09 February 2012

Sutro Library Has A New Home!



Old location of the Sutro, to the right  (not seen) is a shopping center


The first time I visited the Sutro Library I remember thinking "Wow this place is a dump!"  It was located across from a shopping mall in an ugly brown building.  The inside wasn't much better.  It always seemed dark, like half of the lights were shut off.  There were no windows to the outside world.  I really did not like to do research there at all.

I don't know why I was surprised at the condition of the library.  It has been treated like an ugly red-headed step child since the very beginning.  


In 1859, Adolph Sutro planned and built a tunnel which made it possible to drain and ventilate the many mines in the Comstock Lode, and to permit the miners to bring out the rich silver ore.   This made Adolph a very rich man.


He ran for mayor of San Francisco in 1894 on the Populist ticket, as the "Anti-Octopus" candidate, which opposed the politics of the Southern Pacific Railroad. He served one term.




Adolph Sutro's  Cliff House  1894


At one time he owned one-twelfth of the acreage in San Francisco. He purchased the Cliff House in the early 1880s and a thousand acres of land facing the ocean, now named Sutro Heights. He also built the famed Sutro Baths and planted Sutro Forest.


The Sutro Baths


He owned the finest private library in the United States and had planned to build a library at Sutro Heights, then decided to use half the acreage subsequently given to the University of California, on Mount Parnassus (now Mount Sutro). A specific design for this building was published and the university regents actually approved the offer.  However Sutro, who died in 1898, had failed to provide the necessary legal basis for this plan in his will, unrevised since 1882, and his heirs disputed the ownership of the collection. Only after extended litigation and several unsatisfactory location changes did they finally agree to donate it to the California State Library in 1913, on the condition it must remain permanently in San Francisco.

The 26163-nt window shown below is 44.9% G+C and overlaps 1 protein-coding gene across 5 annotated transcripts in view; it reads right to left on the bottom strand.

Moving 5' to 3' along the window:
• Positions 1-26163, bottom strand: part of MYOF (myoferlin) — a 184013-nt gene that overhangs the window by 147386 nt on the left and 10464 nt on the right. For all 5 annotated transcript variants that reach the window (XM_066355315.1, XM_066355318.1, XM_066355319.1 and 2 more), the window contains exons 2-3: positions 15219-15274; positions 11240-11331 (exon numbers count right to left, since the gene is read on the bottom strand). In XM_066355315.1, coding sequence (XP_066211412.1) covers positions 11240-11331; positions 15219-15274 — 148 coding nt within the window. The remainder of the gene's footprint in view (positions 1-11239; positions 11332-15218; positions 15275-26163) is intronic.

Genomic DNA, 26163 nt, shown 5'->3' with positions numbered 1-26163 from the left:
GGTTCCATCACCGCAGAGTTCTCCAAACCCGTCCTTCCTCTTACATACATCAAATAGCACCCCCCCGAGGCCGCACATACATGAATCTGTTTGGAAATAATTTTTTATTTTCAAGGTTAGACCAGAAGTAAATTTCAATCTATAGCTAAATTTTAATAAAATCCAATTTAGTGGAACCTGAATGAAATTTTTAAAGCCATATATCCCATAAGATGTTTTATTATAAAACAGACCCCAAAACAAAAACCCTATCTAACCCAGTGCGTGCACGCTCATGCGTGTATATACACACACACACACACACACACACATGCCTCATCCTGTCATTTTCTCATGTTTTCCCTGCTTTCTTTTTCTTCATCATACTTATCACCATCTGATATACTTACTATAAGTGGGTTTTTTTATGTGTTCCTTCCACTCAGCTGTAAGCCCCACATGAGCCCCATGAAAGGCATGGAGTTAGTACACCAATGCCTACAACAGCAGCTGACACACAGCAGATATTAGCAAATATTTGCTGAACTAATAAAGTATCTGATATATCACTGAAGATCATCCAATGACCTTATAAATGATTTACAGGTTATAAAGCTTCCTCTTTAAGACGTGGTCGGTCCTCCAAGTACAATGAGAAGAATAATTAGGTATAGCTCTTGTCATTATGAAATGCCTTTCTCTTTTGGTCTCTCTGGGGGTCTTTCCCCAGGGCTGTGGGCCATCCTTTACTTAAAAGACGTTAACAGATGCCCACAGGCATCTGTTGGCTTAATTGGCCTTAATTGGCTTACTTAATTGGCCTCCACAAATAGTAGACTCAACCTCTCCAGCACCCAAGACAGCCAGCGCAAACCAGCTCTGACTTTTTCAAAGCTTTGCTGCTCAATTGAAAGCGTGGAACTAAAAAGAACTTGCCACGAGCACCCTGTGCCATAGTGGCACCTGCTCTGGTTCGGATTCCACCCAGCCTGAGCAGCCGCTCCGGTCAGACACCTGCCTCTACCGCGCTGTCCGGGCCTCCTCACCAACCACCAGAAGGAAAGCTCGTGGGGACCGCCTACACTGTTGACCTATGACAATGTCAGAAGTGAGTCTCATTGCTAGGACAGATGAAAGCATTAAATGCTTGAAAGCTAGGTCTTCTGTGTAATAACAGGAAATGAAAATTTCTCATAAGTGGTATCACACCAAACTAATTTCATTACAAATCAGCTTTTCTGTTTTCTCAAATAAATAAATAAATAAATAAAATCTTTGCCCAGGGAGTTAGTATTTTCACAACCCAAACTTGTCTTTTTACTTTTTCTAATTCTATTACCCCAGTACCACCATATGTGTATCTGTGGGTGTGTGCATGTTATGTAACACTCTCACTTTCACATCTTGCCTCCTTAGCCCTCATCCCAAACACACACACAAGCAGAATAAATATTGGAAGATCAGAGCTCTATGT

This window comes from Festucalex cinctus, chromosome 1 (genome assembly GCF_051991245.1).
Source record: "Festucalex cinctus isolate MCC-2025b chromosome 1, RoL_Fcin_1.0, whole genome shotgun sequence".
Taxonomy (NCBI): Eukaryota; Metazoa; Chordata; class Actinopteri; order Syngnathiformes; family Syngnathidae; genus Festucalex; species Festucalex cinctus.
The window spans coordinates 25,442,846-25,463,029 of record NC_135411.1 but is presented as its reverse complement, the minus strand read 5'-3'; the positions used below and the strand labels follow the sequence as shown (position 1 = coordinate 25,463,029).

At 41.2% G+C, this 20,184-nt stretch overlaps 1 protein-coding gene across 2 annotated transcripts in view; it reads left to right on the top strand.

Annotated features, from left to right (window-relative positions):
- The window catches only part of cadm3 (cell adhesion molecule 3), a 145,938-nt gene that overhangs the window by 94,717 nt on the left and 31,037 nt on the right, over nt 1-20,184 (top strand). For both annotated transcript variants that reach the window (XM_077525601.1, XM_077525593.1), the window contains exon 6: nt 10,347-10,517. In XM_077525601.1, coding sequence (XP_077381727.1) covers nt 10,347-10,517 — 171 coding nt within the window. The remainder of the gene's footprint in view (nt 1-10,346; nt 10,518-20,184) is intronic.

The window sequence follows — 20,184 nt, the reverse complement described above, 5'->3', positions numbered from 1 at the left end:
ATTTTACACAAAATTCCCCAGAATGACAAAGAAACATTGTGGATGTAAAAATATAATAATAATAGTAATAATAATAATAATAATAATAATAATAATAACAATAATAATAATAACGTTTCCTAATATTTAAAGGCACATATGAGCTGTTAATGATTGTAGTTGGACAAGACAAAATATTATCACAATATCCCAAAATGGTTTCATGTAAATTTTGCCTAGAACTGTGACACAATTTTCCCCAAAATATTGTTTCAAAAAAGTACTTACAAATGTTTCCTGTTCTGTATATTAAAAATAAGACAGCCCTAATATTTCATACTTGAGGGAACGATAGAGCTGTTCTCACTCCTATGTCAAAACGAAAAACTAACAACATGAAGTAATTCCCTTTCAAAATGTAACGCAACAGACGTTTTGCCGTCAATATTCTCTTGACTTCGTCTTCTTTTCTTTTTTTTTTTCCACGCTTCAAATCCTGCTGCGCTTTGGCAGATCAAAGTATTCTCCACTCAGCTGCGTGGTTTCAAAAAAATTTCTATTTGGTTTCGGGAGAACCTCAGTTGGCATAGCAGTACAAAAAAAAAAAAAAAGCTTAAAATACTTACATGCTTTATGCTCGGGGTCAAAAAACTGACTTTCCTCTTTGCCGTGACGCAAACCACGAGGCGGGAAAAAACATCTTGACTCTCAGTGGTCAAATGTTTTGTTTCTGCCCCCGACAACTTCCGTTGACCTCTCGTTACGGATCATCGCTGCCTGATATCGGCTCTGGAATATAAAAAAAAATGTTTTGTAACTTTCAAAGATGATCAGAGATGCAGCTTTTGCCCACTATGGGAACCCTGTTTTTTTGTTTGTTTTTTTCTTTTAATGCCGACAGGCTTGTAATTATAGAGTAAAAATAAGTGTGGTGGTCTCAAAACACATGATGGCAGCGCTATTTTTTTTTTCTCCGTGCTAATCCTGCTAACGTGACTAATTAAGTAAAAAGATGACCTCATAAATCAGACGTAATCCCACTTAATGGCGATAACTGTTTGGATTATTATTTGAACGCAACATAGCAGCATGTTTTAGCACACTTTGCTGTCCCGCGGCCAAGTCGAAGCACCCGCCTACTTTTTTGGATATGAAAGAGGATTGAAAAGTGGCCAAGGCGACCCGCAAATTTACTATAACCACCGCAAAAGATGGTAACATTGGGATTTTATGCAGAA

Bookplate from Sutro Library


In the 1906 Great Earthquake, about 40% of the library collection was destroyed by fire.  Over the next forty-six years, the California Legislature repeatedly failed to provide funding for maintenance of the collection or construction of a building to house it. At one point returning the collection to the Sutro heirs was a consideration.  

In 1959 The University of San Francisco offered to house the collection in the Gleeson Library for a nominal fee.  There it remained until 1983 when it was moved to the location on Winston Street - the ugly brown building.


I am really looking forward to visiting the Sutro Library in its brand new home. May 2012 is when the door will open to the much improved location for the library.

New home of the Sutro Library on the 5th and 6th floors



The new address is:  1600 Holloway Ave, San Francisco, CA 94132


The Sutro Library is the San Francisco branch of the California State Library.  Its holdings are cataloged and can be checked online using MELVYL.
























6 comments:

Jacqi said...

Sounds like a field trip to me!

Kathryn M. Doyle said...

You beat me to this. I just called yesterday to verify the schedule. I'll be sure to link here when I post to the CGS blog.

Jo said...

Mr Sutro would be pleased with the new accommodation for his collection. It looks like a nice place to visit, especially compared with the dark ugly brown building. Have fun when it opens :-)

sally said...

But the parking will not be as good as the little lot at the old building. Is there any kind of lot nearby, or are we to look for street parking along with all the thousand students?
- Sally Houston

Unknown said...

Thanks for the info. I'm keeping my fingers crossed for good parking.

Kathryn M. Doyle said...

Sheri,
You don't have to post this but I wanted to let you know I included a link to this article in the March eNews. Have you seen your stats jump? So far 157 clicks in the first 24 hours! This is by far one of the best received "links to the blogosphere" in the four years I've been editing the eNews. Congratulations!